Note: Incubation time is determined by trial and error (empirically) using distinct 10 cm plates of cells to test specific incubation durations for DNAse I exposure. Too short can limit nuclease effectiveness, and too long can tip activity beyond a linear range of detectable differences between experimental conditions. Chromatin will vary greatly for different loci, and DNase I will have different effectiveness at different sites, which makes it very difficult to pre-determine the DNase I duration for chromatin analysis with an optimization step on naked total input DNA. As an example, for the results obtained in Nepon-Sixt et al. (2019) (graphs in Figure 8c&d) we determined by empirical testing that 7 min of DNase I produced an acceptable partial digestion of chromatin that was not under-digested, nor exhaustive, to allow DNase I sensitivity differences to be measured for the Lamin B2 locus under the experimental conditions that were assessed. Your empirical testing would follow this same protocol to perform initial determinations of DNase I time durations needed for your particular chromatin site under investigation.
    2. Add 4.25 µl of 0.25 M EDTA pH 8.0 and 2.1 µl of 100 mM EGTA to each microtube (10 mM and 2 mM final concentrations, respectively), mix by tapping, and incubate in a 65 °C water bath for 10 min to stop reaction.
    3. Add 5.75 µl of 10% SDS (0.5% final concentration) to each tube, and mix.
    4. Lightly sonicate with Bioruptor 300 for an 8 min duration, 30 s on/30 s off.
    5. Add 20 µl of 2.5 M NaCl (~500 mM final concentration) to each microtube.
    6. Add 1 µl of 10 mg/ml RNase A (50 µg/ml final concentration) to each microtube, mix by pipetting, and incubate in a 37 °C water bath for 30 min.
    7. Add 3 µl of 10 mg/ml Proteinase K (250 µg/ml final concentration) to each microtube, mix by pipetting, and incubate in a 42 °C water bath overnight.
    8. Quick spin microtubes in centrifuge to remove condensation from the lid.
    9. Add ~350 µl of sterile deionized H2O (dH2O) to each tube, and purify DNA with phenol/chloroform extractions:
      1. Add 250 µl Tris-saturated phenol and 250 µl chloroform to each microtube, and invert 8-10 times to mix well.
      2. Centrifuge tubes at 12,000 rpm (~13,500 x g) for 5 min.
      3. Move aqueous layer (top layer) to new microtubes, respectively.
      4. Add 500 µl chloroform to each tube.
      5. Centrifuge tubes at 12,000 rpm (~13,500 x g) for 5 min.
      6. Move aqueous layer (top layer) to new microtubes, respectively.
      7. Fill tubes with ice cold 100% EtOH, shake, and incubate at -20 °C for 1 h.
    10. Centrifuge tubes at 12,000 rpm (~13,500 x g) at 4 °C for 25 min to pellet DNA.
    11. Discard supernatant and dry DNA pellets by inverting microtubes in a rack and incubating at room temperature for 10 min.
    12. Resuspend each DNA pellet in 50 µl TE Buffer to make DNA substrates. Again, no need to quantify DNA, but care must be taken in pipetting accuracy.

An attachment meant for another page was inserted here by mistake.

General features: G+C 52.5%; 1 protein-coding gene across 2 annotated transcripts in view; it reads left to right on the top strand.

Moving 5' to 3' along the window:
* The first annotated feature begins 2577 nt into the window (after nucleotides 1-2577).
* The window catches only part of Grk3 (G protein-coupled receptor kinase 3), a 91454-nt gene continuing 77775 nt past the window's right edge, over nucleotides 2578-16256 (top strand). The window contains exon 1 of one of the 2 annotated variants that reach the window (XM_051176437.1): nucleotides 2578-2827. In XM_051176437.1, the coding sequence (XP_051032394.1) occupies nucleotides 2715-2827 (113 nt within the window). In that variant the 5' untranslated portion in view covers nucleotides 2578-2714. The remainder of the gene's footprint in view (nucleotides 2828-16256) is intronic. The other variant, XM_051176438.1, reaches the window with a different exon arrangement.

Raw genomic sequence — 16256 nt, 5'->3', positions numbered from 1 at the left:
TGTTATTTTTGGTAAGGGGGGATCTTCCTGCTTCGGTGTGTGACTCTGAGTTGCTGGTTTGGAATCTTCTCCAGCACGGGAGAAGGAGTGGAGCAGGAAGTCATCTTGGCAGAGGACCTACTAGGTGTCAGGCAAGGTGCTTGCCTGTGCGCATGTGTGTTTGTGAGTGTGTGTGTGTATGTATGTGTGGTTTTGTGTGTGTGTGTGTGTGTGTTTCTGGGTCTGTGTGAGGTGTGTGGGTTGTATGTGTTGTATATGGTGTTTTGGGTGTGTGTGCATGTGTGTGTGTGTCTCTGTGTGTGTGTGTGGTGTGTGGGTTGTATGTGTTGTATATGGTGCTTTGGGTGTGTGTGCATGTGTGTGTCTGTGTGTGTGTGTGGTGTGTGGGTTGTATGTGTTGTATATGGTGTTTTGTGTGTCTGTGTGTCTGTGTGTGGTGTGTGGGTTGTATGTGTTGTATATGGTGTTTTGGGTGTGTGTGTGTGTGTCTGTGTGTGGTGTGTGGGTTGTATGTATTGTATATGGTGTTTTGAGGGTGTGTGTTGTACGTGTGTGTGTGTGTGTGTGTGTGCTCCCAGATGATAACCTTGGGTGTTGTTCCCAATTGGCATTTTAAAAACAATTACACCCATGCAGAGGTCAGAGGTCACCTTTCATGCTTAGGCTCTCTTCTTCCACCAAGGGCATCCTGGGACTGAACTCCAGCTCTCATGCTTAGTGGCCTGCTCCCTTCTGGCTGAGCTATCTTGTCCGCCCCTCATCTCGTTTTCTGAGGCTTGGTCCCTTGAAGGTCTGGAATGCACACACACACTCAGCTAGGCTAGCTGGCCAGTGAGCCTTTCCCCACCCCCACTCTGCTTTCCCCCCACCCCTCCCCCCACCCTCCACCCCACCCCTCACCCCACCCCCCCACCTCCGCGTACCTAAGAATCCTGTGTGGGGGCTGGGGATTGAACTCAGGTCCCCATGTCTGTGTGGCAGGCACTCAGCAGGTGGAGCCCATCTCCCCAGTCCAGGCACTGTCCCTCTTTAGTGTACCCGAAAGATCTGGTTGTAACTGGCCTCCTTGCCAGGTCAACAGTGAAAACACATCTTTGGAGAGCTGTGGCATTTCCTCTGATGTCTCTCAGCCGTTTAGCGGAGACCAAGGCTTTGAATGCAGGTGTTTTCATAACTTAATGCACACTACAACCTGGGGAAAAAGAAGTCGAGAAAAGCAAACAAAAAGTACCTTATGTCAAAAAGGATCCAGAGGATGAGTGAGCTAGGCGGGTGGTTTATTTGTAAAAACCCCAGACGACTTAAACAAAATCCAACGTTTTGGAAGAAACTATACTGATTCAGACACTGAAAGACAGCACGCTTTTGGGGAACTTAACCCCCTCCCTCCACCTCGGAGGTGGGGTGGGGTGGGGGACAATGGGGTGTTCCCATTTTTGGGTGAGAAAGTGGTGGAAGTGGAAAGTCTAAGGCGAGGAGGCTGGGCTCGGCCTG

3. qPCR analysis of DNA substrates
    1. Create master mix for qPCR analysis containing the following (enough for quadruplicate 10 µl reactions per experimental condition, each with ‘DNase I’ and ‘No DNase I’ respectively):
      1. Sterile deionized H2O: 35 µl
      2. 5x Colorless GoTaq Reaction Buffer: 10 µl
      3. 10 mM dNTPs: 1 µl
      4. GoTaq Polymerase: 1 µl
      5. Forward Primer (10 µM): 1 µl (e.g., sequence used for Lamin B2 ori accessibility analysis: 5′-GCTACACTAGCCAGTGACCTT-3′)
      6. Reverse Primer (10 µM): 1 µl (e.g., sequence for used for Lamin B2 ori accessibility analysis: 5′-GTTCTGCCTCTGAGTTTATTCCTG-3′)
      7. FAM-labeled Probe (10 µM): 0.5 µl (e.g., sequence used for Lamin B2 ori accessibility analysis: 5′-/56-FAM/-TTAGACATCCGCTTCATTAGGGCAGAGG-/3BHQ_1/-3′)
    2. Aliquot 49.5 µl master mixes into two microtubes each. 
    3. Add 0.5 µl ‘DNase I’ DNA substrate to one tube, and 0.5 µl ‘No DNase I’ DNA substrate to the other, for each experimental condition, and mix well.
    4. Aliquot 10 µl of each reaction mix into 4 wells of a 96-well multiplate.
      Note: Try to avoid using the outer wells on the edge of the 96-well plate, if possible. In our experience use of the outer regions can lead to non-reproducible variability in results, likely due to temperature issues.
    5. Cover the 96-well plate with seal (Microseal ‘B’ Seals) and press to secure. 
    6. Put the 96-well plate in CFX96 Real-Time PCR Detection System and run the following program:
      1. 95 °C for 10 min
      2. 95 °C for 15 s 
      3. 60 °C for 1 min
      4. Repeat steps b and c 40 x 
    7. Analyze qPCR results with CFX Manager to obtain quantitation cycle (Ct) values using FAM.

Data analysis

For each experimental condition, analyze results according to the formula: 100/2Ct(DNase I)−Ct(no DNase I), which normalizes the data to input DNA (‘no DNase I’). This is performed separately for each experimental condition that the investigator chooses to study. The changes in the ability of DNase I to digest DNA contained in chromatin are then plotted on graphs to determine if a tested experimental condition rendered a locus more sensitive to DNase I digestion (and is therefore interpreted as being more open in chromatin accessibility). Examples of how the final data will appear in a graph can be seen Figure 8c&d in Nepon-Sixt et al., (2019). Using our experiment from Figure 8c in ref. 1 as an example, we next describe how to mathematically analyze the data obtained using our tested experimental conditions, allowing graphical plotting of the final results.